At a certain point in the conversation, Simon Humphries, head of Global Design at Toyota and Lexus, suddenly stops talking, reflects for a moment and makes the following remark: “When we started designing, after years dedicated to excellence in hybrids, the critical point was that we were clearly not the first to develop a purely electric car. However, this concern led us to focus more than ever on the needs of the user, starting with the human element. So the initial limitation was turned into an advantage.”
This explains, frankly and simply, the vision around which the bZ4X is structured: the first proposal in an ambitious zero-emissions plan that will generate seven models named Beyond Zero (bZ) before 2025. The formal framework is, of course, not unrelated to the functional and genuinely efficiency-oriented conception of the world’s largest manufacturer: “For Toyota, each car must remain focused on its own values. We try to make the best product in the segment, responding to specific needs each time, rather than sticking to a homogeneous, all-embracing brand character”.
There is no need to specify, therefore, that the entry into an unprecedented field was accompanied by an all-round exploration of its expressive possibilities. “We involved all our style centres around the world, with very varied results”, explains Humphries. “In China, the focus was on space, because families are large and multi-generational; the US came up with a sporty concept somewhere between a sedan and an SUV; Europe came up with a sort of compact minivan; and Japan came up with a small city car the size of a Yaris but with much more versatile interiors”.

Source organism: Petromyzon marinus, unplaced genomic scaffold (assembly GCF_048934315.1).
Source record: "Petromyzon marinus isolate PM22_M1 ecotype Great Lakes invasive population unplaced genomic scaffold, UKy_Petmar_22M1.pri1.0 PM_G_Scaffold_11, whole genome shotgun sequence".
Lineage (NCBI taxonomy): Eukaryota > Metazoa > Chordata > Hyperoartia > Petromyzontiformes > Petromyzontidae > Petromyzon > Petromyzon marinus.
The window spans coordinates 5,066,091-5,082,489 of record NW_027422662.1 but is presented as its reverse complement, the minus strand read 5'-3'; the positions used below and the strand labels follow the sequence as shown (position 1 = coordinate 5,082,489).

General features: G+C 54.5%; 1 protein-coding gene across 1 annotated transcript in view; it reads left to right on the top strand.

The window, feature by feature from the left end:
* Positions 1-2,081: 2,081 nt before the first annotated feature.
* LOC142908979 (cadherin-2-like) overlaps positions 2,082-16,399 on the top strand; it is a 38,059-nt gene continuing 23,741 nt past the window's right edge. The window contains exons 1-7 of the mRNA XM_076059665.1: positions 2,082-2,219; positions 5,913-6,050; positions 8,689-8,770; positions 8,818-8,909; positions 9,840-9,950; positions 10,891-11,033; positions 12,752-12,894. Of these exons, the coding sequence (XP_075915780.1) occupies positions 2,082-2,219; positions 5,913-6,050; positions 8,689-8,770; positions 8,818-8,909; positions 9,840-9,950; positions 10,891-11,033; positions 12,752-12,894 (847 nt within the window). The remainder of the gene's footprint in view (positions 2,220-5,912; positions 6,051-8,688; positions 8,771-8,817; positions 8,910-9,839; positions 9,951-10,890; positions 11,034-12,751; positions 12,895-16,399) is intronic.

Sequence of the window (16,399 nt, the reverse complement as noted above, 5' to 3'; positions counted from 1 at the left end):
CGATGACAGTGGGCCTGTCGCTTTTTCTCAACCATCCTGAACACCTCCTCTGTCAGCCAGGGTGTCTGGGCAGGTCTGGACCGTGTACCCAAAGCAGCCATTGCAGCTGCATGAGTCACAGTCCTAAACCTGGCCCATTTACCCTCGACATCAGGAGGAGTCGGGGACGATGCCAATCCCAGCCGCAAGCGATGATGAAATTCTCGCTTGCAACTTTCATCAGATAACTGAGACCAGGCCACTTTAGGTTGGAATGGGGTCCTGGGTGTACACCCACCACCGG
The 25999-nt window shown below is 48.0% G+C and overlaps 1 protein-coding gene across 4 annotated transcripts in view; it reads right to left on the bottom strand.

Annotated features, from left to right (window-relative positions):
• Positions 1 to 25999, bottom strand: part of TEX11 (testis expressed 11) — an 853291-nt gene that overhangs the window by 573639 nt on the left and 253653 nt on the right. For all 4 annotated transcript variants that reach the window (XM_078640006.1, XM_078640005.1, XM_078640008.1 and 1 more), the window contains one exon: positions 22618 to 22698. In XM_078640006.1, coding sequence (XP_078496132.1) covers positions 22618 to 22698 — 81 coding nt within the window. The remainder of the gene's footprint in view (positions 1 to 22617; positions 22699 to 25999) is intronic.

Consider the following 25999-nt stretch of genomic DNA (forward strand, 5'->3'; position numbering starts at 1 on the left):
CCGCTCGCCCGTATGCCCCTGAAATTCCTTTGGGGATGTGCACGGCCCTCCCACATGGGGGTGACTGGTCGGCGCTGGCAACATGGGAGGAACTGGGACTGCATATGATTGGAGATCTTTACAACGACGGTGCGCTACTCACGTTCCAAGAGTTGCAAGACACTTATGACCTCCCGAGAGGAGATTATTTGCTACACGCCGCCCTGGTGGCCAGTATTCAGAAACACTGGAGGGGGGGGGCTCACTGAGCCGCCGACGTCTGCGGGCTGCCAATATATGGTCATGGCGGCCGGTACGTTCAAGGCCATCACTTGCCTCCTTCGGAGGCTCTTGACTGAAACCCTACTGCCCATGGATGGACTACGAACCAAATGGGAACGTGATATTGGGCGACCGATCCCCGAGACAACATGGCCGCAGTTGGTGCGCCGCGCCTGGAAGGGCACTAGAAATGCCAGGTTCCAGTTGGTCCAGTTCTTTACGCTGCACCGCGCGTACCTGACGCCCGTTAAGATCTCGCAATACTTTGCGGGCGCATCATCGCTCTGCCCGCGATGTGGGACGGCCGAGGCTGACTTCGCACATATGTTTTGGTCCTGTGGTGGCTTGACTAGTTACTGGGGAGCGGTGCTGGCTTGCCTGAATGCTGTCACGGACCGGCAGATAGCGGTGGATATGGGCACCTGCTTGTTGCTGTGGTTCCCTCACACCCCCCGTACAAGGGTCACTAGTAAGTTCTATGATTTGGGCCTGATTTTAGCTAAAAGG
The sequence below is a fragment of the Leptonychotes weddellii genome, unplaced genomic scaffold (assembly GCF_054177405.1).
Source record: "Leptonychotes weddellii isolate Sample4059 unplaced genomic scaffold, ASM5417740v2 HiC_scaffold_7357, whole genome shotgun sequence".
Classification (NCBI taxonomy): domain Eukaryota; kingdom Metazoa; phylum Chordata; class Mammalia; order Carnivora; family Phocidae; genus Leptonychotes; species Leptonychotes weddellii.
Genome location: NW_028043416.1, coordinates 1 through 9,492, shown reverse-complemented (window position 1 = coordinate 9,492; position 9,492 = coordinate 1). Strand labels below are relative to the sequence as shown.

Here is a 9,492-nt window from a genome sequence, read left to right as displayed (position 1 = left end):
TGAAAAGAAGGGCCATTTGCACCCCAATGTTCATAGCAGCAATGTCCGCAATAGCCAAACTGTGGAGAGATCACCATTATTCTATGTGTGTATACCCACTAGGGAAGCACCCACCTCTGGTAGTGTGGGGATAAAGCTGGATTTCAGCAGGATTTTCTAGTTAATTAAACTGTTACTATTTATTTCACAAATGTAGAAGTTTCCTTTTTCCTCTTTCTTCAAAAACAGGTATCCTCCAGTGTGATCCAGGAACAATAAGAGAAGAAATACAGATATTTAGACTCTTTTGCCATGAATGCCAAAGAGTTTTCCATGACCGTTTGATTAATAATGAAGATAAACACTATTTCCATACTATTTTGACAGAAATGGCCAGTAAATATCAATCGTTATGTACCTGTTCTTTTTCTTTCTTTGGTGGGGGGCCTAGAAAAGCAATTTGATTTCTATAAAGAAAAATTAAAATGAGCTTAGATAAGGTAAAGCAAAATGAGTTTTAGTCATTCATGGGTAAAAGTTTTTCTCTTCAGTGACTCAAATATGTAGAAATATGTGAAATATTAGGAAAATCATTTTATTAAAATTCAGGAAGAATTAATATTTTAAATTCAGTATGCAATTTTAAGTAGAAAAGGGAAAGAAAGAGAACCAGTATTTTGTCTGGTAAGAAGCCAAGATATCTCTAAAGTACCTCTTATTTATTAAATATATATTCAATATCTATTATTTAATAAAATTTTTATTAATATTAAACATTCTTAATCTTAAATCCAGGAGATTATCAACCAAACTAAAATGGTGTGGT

After careful analysis, the decision was made to invest in a crossover with similar dimensions to the RAV4, designed for the most part at the European Design Development centre in Nice and engineered in Japan, with the legitimate aim of winning over as many customers as possible. “The specific e-TNGA platform has made it possible to make the most of the car’s dimensions, maximising the wheelbase and optimising the layout of the passenger compartment floor to generate a number of centimetres worthy of the flagship Lexus LS”, says Katsuhiro Suzuki, product chief designer of the bZ4X.
“But the entire concept of reception has actually been revolutionised: from the largely fabric-covered dashboard to the unobtrusive, raised instrumentation, a direct consequence of the important work carried out on the steering wheel”. This is where one of the most powerful innovations to appear in production in recent years is revealed: “Thanks to the steer-by-wire system that eliminates physical connections with the wheels, the control is physically smaller and is operated with much less movement, thus making it possible to overturn the driving position’s layout”.
Everything seems to have been modified, not in terms of a disruptive scenic effect, but of a more concrete and intelligent usability, the aesthetics of which are merely a reflection. And the bodywork? “The nose required an in-depth study”, says Humphries. “By abandoning the scheme defined by the radiator, in fact, we risked ending up with a ‘faceless’ car. We solved the problem by playing on the angles, highlighted by air intakes, tension lines and the surprising use of black profiles around the front wheel arches, which also interact with the headlights that have been downsized and enriched with painted inserts. These are not just graphic devices, but as a whole they create a new volume composition”.